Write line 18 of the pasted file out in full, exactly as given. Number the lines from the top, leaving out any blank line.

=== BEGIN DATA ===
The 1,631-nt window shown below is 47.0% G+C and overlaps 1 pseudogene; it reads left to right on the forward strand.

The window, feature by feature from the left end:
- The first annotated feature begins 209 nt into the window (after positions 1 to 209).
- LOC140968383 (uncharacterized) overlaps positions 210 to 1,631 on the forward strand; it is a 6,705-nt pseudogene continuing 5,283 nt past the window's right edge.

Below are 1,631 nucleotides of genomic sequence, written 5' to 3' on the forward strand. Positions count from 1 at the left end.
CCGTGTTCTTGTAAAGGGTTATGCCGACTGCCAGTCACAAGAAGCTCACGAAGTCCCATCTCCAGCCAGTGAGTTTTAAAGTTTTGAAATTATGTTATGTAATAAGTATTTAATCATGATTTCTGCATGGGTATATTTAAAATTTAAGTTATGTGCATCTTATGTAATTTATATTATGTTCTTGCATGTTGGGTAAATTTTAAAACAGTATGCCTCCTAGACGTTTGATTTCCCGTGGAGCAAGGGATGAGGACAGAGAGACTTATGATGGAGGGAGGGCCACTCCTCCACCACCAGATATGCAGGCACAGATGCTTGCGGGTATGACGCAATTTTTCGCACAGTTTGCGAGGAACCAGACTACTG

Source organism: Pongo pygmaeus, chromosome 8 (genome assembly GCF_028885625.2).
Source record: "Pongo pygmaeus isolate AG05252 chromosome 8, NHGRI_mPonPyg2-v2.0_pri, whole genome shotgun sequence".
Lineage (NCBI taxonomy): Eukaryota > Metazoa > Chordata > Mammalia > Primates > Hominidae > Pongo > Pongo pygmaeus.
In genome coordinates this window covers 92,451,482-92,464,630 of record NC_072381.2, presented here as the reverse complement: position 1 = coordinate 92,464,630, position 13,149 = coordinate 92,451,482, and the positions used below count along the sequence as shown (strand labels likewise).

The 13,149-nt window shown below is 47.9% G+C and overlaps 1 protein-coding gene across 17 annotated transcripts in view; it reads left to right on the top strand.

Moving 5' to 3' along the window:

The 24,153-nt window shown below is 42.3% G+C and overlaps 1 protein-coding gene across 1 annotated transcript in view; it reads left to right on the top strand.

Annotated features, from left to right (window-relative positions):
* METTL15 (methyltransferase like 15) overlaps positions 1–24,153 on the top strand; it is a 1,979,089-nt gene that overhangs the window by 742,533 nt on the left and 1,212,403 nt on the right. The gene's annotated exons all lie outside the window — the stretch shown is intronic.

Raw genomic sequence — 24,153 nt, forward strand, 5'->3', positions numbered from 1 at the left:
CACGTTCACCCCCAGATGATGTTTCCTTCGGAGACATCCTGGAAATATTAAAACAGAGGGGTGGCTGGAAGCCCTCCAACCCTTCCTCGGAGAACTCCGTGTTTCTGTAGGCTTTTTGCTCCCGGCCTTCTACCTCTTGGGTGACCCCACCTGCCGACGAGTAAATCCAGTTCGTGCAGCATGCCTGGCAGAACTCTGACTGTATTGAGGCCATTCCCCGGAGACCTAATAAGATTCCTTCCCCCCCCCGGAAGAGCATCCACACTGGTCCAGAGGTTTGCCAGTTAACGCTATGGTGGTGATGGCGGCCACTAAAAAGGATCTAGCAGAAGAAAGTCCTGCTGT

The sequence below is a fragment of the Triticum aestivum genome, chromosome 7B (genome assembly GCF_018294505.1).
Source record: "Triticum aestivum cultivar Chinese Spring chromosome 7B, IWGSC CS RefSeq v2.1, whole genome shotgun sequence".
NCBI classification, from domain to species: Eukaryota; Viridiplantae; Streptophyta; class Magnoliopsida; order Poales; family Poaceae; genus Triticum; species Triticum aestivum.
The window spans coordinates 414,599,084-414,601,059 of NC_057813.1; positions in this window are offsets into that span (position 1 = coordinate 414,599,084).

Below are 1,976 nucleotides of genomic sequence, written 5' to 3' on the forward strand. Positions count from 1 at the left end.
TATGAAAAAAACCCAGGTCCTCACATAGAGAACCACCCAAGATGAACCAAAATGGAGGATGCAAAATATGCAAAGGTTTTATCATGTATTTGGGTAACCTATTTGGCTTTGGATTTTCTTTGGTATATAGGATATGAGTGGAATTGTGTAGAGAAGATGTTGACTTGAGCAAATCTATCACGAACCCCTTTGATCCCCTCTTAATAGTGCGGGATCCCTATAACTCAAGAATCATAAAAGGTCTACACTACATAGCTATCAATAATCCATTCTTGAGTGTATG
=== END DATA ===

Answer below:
The sequence below is a fragment of the Triticum aestivum genome, chromosome 7B (genome assembly GCF_018294505.1).